These teens know better, but their brains, bodies, and society don’t always help them in their efforts to do better.
And with those feelings of hopelessness can come disaffection- from us, from the gospel, and from God.
And the way we, as parents and leaders, react to these decisions matters A LOT!!
Our teens are already plenty hard on themselves as they define themselves by their behavior. So if we seem to be doing the same thing, that simply confirms for our teens that they truly are a failure, or a loser, or hopeless.
The problem is, parents and leaders often don’t realize that they are communicating disappointment in their teen without saying a word. Our disapproval and disappointment can be communicated in small ways such as:
- A change in tone of voice
- Rolling eyes
- Sounding at all frustrated, exasperated, or angry
- A change in body language
Teens are extremely aware of these small, nuanced changes in our behavior and they take them as a big flashing sign that says, “I think you’re a bad kid,” whether that’s what we intend or not.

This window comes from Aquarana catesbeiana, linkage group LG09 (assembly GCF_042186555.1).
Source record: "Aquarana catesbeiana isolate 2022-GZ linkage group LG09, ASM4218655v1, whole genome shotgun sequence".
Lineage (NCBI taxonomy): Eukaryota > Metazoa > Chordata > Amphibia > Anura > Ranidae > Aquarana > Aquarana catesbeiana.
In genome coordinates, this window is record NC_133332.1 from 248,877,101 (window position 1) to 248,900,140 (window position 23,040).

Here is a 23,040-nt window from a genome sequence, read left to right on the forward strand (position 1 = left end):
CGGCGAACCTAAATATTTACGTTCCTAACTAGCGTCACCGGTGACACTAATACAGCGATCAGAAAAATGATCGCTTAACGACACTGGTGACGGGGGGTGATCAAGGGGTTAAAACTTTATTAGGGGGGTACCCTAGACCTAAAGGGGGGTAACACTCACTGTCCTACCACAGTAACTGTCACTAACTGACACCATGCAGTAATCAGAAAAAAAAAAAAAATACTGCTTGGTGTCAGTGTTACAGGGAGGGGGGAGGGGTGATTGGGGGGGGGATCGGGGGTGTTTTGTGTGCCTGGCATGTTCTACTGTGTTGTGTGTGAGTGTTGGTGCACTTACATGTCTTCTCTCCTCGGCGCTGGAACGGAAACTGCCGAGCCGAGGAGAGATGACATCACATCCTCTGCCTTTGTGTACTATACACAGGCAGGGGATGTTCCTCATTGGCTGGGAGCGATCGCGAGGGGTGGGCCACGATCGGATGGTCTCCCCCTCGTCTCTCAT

Our attitudes about our teens can shape their own feelings about themselves.
And their feelings about themselves can lead to either spiritual success or spiritual disaster.
It’s a Disaster!
It’s no wonder that so many teens find themselves feeling lost and hopeless during the adolescent years.
Because without Christ, their situation would truly be hopeless!
But luckily, Christ is a part of the teenage equation. In fact He is the biggest part of the teenage equation.
And with a better understanding of His part in our teens’ lives we (and they!) can learn not only to have hope for the teenage years, but to rejoice in them!
I hope you’ll come back for part 2 of this article in which we’ll talk about the hopeful and happy solution to the teenage dilemma.
*If you enjoyed this article please share it with the teens, parents, and youth leaders in your life!